Another had a recurrent deep infection with coagulase-negative staphylococci following failure of a two-stage conversion of an infected distal femoral replacement to a total femoral replacement. This patient was managed with debridement and intravenous antibiotics, followed by long-term suppressive oral antibiotics.
The overall mean MSTS functional outcome score for the 11 patients surviving at the time of this study was 20 (12 to 25). The mean MSTS score for the primary and secondary total femoral replacements was 22 (19 to 25; 73%) and 18 (12 to 25; 60%), respectively (Table III⇓). The mean overall HHS was 70 (51 to 86), indicating a fair result compared to the results for THR. The score for primary total femoral replacements was significantly better (mean 78; 72 to 86) than for secondary procedures (mean 64; 61 to 74) (p = 0.01). The overall mean OKS was 34 (22 to 42), with a mean of 39 (33 to 42) for the primaries and 32 (22 to 40) for the secondaries (p = 0.05). All the patients were able to walk with or without the use of aids, sit in a chair and use public transport. Universally they found difficulty in standing up from a kneeling position.
The femur is the most common site for primary and secondary malignant bone tumours of the appendicular skeleton. Limb salvage has replaced amputation as the optimum treatment for these lesions, largely owing to improvements in chemotherapy which have made this possible without adversely affecting survival.2,3,25–27 Limb salvage is more cost effective than amputation and is usually preferred by the patient as it can provide improved functional outcome, although there is no significant difference in the quality of life.4–6 The indications for complete excision of the femur in the treatment of primary tumours are rare, but this radical procedure may be necessary with skip metastases or with extensive diaphyseal involvement making endoprosthetic fixation to the remaining bone difficult after excision of the tumour. The other main indications are recurrence or infection after segmental endoprosthetic limb-salvage procedures.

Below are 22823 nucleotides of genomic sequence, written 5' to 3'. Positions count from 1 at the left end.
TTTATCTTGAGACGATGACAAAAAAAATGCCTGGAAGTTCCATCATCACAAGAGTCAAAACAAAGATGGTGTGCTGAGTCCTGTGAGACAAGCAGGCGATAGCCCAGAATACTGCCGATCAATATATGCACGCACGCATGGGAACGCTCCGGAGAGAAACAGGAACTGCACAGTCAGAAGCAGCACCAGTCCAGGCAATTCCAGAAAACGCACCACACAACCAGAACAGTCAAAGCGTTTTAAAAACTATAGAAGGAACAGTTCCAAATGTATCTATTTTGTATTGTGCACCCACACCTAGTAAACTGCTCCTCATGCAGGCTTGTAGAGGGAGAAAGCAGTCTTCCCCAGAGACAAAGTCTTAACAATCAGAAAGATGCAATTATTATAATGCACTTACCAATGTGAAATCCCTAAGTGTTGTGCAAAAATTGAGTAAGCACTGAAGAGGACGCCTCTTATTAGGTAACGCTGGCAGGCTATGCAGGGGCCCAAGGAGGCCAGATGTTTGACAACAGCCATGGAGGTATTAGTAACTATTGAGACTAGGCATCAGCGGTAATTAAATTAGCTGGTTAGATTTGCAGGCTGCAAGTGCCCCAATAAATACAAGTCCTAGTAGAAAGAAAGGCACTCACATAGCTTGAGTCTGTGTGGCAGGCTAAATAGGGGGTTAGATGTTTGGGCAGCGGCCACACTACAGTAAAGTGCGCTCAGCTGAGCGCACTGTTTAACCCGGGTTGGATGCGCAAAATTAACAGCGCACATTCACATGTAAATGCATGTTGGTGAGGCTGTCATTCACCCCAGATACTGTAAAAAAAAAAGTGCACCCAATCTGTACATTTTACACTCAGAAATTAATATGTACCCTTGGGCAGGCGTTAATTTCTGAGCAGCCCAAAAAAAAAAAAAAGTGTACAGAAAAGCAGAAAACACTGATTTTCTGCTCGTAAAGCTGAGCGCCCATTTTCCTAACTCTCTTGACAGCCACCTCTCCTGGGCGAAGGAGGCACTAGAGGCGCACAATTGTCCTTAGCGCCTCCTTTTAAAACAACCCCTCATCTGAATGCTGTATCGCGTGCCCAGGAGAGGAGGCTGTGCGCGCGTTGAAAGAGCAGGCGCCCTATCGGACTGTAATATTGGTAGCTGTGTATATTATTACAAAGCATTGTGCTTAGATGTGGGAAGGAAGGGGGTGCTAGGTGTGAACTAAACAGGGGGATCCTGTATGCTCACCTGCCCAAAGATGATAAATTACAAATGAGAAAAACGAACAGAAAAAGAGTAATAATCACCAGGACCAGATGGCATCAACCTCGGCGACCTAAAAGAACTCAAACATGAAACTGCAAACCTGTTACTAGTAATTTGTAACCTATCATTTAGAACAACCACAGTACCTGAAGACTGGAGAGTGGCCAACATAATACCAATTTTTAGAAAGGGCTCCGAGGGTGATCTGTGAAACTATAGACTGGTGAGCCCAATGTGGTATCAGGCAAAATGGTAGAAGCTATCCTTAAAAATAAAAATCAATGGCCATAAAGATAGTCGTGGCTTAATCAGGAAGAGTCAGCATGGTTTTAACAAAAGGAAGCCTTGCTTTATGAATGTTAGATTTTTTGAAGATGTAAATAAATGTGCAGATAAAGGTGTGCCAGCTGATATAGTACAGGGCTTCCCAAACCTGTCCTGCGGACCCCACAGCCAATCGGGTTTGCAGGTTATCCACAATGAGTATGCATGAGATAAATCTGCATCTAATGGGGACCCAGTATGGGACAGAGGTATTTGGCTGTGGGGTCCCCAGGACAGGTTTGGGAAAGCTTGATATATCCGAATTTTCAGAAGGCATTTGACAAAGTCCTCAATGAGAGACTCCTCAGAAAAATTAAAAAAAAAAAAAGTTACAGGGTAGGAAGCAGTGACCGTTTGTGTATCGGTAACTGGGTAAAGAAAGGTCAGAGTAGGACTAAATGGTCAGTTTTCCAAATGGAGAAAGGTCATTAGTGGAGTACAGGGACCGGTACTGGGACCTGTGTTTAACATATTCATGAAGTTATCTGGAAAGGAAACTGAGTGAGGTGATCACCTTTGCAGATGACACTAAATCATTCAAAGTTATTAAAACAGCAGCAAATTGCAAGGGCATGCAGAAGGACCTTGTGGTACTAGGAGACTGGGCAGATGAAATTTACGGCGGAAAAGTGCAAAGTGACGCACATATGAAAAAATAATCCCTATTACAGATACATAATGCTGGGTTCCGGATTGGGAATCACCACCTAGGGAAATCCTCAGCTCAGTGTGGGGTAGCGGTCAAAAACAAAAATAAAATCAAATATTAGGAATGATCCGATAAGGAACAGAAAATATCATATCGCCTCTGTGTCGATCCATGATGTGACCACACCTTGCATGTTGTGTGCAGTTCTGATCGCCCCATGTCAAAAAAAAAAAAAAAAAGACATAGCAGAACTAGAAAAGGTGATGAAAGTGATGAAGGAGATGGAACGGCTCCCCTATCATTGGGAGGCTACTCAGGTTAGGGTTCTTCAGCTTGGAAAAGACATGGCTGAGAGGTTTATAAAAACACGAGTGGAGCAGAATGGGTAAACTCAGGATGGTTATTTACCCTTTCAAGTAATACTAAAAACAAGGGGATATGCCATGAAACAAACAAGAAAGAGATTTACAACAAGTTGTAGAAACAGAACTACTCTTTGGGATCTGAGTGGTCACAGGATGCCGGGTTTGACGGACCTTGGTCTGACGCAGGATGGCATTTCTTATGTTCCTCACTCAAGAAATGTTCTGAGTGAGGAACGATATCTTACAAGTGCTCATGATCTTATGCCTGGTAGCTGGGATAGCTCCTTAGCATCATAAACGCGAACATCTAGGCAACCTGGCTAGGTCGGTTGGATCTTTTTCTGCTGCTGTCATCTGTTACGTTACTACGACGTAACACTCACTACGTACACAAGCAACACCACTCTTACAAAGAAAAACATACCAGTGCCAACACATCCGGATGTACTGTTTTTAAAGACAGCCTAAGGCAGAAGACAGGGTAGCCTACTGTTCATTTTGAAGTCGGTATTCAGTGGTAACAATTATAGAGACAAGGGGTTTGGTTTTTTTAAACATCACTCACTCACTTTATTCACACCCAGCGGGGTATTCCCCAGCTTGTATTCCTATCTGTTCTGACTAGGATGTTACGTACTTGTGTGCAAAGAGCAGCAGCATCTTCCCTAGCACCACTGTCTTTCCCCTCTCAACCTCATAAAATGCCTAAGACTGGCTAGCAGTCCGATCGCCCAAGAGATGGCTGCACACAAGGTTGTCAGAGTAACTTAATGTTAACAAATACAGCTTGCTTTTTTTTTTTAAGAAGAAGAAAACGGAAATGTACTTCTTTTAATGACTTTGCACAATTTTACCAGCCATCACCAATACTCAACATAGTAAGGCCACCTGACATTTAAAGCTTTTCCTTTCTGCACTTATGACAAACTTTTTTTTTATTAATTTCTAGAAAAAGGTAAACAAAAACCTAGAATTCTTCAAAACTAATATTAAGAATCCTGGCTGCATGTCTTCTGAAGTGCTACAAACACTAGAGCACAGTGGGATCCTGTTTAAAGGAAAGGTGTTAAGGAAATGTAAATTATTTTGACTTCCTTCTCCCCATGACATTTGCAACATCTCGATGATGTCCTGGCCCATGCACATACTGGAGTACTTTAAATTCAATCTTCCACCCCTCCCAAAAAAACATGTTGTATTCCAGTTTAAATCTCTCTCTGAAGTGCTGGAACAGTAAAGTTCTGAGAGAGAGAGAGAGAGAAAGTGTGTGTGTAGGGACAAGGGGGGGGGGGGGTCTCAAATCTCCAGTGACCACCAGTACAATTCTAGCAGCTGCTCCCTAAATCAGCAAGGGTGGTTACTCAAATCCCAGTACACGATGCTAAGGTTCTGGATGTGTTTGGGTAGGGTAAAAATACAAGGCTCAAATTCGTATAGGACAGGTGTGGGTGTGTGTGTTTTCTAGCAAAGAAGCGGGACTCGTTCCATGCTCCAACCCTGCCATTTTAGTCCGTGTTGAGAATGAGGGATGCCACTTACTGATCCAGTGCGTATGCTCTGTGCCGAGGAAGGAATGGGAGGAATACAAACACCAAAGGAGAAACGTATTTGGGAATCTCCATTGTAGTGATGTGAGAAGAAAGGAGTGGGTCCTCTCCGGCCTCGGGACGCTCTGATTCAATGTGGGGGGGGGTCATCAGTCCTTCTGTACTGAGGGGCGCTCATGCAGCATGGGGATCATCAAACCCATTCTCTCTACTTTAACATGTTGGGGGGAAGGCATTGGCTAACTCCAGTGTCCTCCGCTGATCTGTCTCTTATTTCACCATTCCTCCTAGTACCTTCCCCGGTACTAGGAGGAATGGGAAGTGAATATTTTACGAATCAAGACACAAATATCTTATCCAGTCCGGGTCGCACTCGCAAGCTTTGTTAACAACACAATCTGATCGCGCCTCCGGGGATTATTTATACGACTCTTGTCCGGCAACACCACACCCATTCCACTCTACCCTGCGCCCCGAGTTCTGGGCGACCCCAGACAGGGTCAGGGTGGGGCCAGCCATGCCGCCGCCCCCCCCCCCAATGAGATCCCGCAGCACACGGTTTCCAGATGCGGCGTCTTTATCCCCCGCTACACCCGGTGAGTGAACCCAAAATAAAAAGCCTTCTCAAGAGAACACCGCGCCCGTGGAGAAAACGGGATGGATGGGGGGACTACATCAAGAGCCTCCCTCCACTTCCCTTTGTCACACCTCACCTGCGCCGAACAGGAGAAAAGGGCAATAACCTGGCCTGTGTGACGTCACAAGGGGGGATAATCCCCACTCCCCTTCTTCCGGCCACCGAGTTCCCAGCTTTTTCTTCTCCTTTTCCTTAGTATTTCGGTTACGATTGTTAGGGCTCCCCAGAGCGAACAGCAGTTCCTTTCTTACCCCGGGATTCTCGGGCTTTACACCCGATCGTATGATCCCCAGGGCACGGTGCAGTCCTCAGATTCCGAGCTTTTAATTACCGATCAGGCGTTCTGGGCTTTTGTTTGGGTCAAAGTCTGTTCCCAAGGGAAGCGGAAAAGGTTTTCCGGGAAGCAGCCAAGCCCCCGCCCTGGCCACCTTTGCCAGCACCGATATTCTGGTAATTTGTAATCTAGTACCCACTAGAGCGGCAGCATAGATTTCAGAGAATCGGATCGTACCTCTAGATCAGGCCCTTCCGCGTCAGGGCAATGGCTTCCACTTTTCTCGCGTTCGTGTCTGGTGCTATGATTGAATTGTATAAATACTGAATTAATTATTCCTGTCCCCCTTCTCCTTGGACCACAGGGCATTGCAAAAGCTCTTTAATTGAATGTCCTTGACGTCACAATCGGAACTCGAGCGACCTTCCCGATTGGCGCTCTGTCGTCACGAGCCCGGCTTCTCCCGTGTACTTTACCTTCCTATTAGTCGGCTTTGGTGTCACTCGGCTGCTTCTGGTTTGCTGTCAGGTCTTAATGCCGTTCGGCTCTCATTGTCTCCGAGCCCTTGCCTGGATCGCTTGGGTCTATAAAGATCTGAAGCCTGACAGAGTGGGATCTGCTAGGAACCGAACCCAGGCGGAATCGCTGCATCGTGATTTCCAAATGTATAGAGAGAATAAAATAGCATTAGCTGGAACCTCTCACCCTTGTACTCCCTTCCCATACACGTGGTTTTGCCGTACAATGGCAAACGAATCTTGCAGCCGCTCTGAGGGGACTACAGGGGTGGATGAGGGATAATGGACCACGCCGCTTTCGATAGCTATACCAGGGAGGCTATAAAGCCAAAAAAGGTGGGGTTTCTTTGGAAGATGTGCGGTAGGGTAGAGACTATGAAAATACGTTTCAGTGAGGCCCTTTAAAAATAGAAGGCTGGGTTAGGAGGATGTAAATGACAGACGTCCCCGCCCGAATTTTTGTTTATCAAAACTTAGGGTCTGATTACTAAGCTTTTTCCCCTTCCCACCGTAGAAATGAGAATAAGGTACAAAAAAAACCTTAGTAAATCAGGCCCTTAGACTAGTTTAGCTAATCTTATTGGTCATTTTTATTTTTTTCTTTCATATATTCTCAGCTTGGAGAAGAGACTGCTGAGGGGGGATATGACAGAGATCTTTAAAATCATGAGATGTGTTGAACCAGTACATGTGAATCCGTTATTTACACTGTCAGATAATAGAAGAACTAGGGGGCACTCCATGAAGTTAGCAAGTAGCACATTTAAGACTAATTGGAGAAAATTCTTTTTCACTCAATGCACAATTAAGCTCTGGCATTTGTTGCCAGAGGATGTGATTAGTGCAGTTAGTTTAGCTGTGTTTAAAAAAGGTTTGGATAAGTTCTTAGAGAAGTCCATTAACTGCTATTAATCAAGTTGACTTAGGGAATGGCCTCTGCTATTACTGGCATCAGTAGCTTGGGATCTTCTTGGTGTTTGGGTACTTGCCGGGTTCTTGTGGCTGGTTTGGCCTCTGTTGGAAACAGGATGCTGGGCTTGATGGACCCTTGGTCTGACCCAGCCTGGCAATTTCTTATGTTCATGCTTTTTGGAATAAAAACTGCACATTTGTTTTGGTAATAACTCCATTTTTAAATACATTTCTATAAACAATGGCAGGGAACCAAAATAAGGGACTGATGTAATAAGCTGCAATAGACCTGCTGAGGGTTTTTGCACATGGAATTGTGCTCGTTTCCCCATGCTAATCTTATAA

There have been few survival studies on total femoral replacements in malignancy. There are a number of small series documenting a high incidence of both oncological and prosthesis-related complications. Ahlmann et al16 followed up seven patients and found 100% survival of the implant at ten years. Ward et al19 retrospectively reviewed 21 patients with a mean follow-up of 31 months (1 to 125). They used both fixed-length custom implants and modular prostheses (Howmedica, Rutherford, New Jersey, and Link America, Denville, New Jersey). Of the procedures, 12 were performed following resection of a tumour. Complications in patients with a tumour included two dislocations, one rotational subluxation, two deep infections and two local recurrences. Disarticulation for deep infection and recurrence was required in two patients, and two died within two months of the initial operation. The functional results were reported retrospectively as good in seven, fair in nine and poor in three.